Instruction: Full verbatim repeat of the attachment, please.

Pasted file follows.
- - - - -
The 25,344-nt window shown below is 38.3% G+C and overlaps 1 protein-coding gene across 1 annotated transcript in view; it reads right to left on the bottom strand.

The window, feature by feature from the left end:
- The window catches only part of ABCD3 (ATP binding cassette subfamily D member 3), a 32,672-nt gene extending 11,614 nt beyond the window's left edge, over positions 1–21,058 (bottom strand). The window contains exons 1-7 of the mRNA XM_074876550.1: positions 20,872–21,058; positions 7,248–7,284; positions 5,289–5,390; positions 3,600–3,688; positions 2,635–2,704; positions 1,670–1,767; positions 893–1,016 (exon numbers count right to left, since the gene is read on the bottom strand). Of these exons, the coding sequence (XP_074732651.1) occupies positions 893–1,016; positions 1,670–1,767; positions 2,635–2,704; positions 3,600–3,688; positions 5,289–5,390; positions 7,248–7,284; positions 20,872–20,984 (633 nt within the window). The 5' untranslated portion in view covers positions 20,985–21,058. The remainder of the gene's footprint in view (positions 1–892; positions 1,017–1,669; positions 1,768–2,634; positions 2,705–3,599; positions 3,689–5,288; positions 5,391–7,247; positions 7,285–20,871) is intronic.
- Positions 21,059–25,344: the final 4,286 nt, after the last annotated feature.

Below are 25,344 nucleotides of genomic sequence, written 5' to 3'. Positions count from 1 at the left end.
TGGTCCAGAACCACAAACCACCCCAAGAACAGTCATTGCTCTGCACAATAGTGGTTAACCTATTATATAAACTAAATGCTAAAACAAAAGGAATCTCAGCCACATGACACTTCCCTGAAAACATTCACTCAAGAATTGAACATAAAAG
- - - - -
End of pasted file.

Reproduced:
The 25,344-nt window shown below is 38.3% G+C and overlaps 1 protein-coding gene across 1 annotated transcript in view; it reads right to left on the bottom strand.

The window, feature by feature from the left end:
- The window catches only part of ABCD3 (ATP binding cassette subfamily D member 3), a 32,672-nt gene extending 11,614 nt beyond the window's left edge, over positions 1–21,058 (bottom strand). The window contains exons 1-7 of the mRNA XM_074876550.1: positions 20,872–21,058; positions 7,248–7,284; positions 5,289–5,390; positions 3,600–3,688; positions 2,635–2,704; positions 1,670–1,767; positions 893–1,016 (exon numbers count right to left, since the gene is read on the bottom strand). Of these exons, the coding sequence (XP_074732651.1) occupies positions 893–1,016; positions 1,670–1,767; positions 2,635–2,704; positions 3,600–3,688; positions 5,289–5,390; positions 7,248–7,284; positions 20,872–20,984 (633 nt within the window). The 5' untranslated portion in view covers positions 20,985–21,058. The remainder of the gene's footprint in view (positions 1–892; positions 1,017–1,669; positions 1,768–2,634; positions 2,705–3,599; positions 3,689–5,288; positions 5,391–7,247; positions 7,285–20,871) is intronic.
- Positions 21,059–25,344: the final 4,286 nt, after the last annotated feature.

Below are 25,344 nucleotides of genomic sequence, written 5' to 3'. Positions count from 1 at the left end.
TGGTCCAGAACCACAAACCACCCCAAGAACAGTCATTGCTCTGCACAATAGTGGTTAACCTATTATATAAACTAAATGCTAAAACAAAAGGAATCTCAGCCACATGACACTTCCCTGAAAACATTCACTCAAGAATTGAACATAAAAG